14 Dec, 2020

When you don’t know, what you don’t know

It’s a bit of a tongue twister, but what do you do when you don’t know, what you don’t know? What if you’ve always worked the same way, you have an inkling there might be a better way – but what you do works, it’s a pain and as far as you know, there is no other way - so, you just keep working that way.

Likewise, have you ever hurt your leg, gone to the doctors and asked them to just chop it off? I didn’t think so; you go see them, generally describe the pain point and let them investigate, prod and probe. They then come back with a diagnosis and recommended treatment based on years of experience (good news – you can keep your leg!).

Now you’re probably asking how this transfers to the digital world. Am I on the Christmas sherry a bit early? No, the aspect I want to discuss today is the idea of ‘digital discovery’. There are lots of names for this process – an insight session, digital consultancy, even just commoditised as an ‘audit’ – but ultimately, it’s a pre-project process that helps organisations really get to outline the solution that will help them the most.

There is so much data available today that its easy to see a headline figure and decide we have to rebuild our entire digital stable (chopping off the leg so to speak!). As a broad example, is your bounce rate that high in terms of sector averages, is it a site wide issue, is it a seasonal spike, is there a particular traffic source that delivers poor traffic? And following on from those questions, ask why, why and why! Dig and dig – you might just find two or three small tweaks and changes you can make that actually make a huge difference.

Facilitating a discovery with an experienced agency means that they can add their experience from hundreds of projects, tons of clients and years of delivering success online. They can help you take out pre-conditioned lines of attack (“We’ve always done that…”), avoid internal politics (“The MD wanted it, so we did it”) and help you avoid the latest fad (remember when everyone had to have an ‘app’).

A discovery isn’t a precursor to a large capital project either; actually, it may be the opposite. Yes, you will need to pay for the discovery, but it’s a lot less of an investment than jumping two feet straight into a rebuild; especially if you don’t need it.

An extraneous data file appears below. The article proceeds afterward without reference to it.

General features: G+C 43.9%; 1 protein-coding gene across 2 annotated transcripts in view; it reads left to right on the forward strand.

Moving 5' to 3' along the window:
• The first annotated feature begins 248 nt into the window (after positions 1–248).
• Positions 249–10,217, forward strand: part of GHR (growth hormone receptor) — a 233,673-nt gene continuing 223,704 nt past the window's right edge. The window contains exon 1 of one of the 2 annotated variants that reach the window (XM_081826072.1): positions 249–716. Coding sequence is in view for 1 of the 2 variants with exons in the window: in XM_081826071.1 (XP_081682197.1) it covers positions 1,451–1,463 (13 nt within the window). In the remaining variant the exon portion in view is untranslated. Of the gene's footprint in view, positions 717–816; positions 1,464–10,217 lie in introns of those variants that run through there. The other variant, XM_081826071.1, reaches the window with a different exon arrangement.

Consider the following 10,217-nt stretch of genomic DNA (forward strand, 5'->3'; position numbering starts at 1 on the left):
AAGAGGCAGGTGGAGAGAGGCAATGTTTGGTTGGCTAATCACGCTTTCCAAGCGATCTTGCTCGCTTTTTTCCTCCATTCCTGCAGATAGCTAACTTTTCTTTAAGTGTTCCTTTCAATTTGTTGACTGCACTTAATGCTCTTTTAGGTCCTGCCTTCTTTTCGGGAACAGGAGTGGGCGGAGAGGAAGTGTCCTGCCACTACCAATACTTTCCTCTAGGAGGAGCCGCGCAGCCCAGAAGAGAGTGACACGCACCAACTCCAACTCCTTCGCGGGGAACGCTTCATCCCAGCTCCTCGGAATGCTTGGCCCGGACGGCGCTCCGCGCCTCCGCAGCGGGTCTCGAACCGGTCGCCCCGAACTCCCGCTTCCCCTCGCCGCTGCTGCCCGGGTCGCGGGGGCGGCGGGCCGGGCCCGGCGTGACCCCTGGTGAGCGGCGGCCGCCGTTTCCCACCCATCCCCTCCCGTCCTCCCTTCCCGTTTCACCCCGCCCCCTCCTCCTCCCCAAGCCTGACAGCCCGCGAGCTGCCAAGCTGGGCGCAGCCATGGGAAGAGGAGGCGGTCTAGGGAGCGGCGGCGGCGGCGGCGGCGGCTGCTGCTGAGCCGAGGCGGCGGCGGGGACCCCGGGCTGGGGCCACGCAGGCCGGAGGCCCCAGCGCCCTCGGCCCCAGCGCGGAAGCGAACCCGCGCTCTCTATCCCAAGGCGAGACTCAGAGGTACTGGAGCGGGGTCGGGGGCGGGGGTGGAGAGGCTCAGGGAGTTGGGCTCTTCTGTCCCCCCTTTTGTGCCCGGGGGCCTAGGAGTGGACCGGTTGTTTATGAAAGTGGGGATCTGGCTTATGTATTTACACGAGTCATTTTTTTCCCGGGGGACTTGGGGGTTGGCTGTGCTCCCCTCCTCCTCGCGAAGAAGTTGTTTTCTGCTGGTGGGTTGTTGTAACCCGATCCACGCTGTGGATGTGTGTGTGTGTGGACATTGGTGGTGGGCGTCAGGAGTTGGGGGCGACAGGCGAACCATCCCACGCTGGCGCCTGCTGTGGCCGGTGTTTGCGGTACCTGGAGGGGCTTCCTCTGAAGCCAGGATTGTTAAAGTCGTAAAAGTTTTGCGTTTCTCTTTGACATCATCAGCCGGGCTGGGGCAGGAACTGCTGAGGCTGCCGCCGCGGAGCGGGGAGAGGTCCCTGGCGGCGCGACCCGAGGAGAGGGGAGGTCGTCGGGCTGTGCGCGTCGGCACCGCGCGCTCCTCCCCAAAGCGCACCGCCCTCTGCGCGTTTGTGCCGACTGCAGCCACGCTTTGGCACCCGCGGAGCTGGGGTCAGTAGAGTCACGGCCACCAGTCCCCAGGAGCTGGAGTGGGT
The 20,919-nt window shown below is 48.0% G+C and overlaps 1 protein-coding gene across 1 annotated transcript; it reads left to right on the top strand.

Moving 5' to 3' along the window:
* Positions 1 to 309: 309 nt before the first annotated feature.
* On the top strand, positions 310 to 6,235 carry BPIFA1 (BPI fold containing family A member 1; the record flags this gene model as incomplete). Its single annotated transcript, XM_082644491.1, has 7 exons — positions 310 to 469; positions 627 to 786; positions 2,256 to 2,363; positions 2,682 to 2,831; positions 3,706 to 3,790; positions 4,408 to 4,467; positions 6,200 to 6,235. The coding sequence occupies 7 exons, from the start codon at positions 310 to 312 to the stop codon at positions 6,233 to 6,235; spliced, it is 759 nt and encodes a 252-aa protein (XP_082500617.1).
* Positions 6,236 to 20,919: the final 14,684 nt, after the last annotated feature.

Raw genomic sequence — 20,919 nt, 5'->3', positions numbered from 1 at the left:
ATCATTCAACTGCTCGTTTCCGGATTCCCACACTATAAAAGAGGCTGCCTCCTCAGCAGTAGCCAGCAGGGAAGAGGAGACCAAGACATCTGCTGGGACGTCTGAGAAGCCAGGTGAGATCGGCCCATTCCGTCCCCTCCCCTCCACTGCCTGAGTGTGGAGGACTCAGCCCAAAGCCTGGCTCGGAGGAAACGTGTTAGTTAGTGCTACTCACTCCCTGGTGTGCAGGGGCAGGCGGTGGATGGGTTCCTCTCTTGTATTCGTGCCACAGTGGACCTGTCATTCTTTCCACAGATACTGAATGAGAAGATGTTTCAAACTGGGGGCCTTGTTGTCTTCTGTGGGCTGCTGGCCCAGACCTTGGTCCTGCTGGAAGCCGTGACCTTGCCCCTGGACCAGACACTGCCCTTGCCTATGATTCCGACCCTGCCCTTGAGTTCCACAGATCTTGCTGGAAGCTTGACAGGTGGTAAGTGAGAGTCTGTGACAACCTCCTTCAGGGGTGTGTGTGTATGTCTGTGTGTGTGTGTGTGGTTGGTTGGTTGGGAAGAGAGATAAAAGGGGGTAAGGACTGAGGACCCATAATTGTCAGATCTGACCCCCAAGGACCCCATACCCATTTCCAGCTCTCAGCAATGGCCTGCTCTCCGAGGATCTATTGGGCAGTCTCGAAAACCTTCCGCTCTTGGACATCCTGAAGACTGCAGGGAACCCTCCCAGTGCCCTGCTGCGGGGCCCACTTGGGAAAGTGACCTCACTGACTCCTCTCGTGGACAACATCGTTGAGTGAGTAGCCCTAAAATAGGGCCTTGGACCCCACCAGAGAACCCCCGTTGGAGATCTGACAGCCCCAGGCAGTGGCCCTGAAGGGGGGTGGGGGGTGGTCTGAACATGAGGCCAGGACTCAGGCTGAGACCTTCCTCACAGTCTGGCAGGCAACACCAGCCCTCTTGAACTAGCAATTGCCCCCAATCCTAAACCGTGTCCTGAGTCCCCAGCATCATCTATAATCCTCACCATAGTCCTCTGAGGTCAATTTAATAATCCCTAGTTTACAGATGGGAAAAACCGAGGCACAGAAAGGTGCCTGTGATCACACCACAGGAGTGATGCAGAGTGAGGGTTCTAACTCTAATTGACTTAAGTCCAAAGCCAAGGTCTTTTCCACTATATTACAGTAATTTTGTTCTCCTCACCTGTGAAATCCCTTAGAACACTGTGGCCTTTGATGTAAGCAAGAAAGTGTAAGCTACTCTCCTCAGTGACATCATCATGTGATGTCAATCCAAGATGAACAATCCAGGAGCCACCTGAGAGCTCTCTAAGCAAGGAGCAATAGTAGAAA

A good agency won’t just have an off-the-shelf list of things they check, they wont just give you a print out of the SEO tool they use and claim it’s their advice – they’ll work with you to ensure from their side the right people are in the room (creative vs devs vs BAs etc), they’ll do actual research (competitors, UX audits and Analytics reviews) and they’ll want to spend time in workshops with you asking questions, probing and prodding.

If anyone ever offers you an ‘audit’ or discovery without part of that being asking you questions, discussing with you and your team and finding out more about your wider organisation; just run… run away. Go Google “Free website audit tool” – it’ll save you time on the inevitable hard sell afterwards.

A good discovery process will help all parties get a deeper understanding of the problem, insight into the key stakeholders around the problem (internal vs customers perhaps?), the avenues and routes you could take and the key risks/rewards/investments required for each. It’s “a road map for success” if you like a cliché.

Please don’t just lock discovery down to traditional website and ecommerce projects – with the rise of digital transformation there are lots of ways a good digital agency can help your organisation grow and improve. Digital transformation is a very widely encompassing term – roughly its “The process of using digital technologies to create or modify existing processes” – so nearly everything in your business could be enhanced digitally – pretty broad, huh!?

Those that have met me, will have heard me say how many times I’ve heard clients say “We just do it in Excel…” and that one line has started many wonderful conversations that excite the Pixelbuilders team. This really is about the ‘you don’t know, what you don’t know’.

Too often organisations think they have to come up with the solution their selves and then go out an procure it – why not start with the problem. Just outline the problem you’re having – no matter how high level. We don’t know the problem you’re trying to solve and you might not know the best solution if that conversation never happens. So, start that conversation, engage an agency in a discovery project around it and find out what really is the best solution for you.

Ultimately, no organisation is too big or too small to do a discovery – for smaller companies it might help cost-effectively deliver more for less effort and transform an aspect of your business, for bigger organisations it might have meant you didn’t lose a load of COVID-19 test data by using Excel as your data management platform.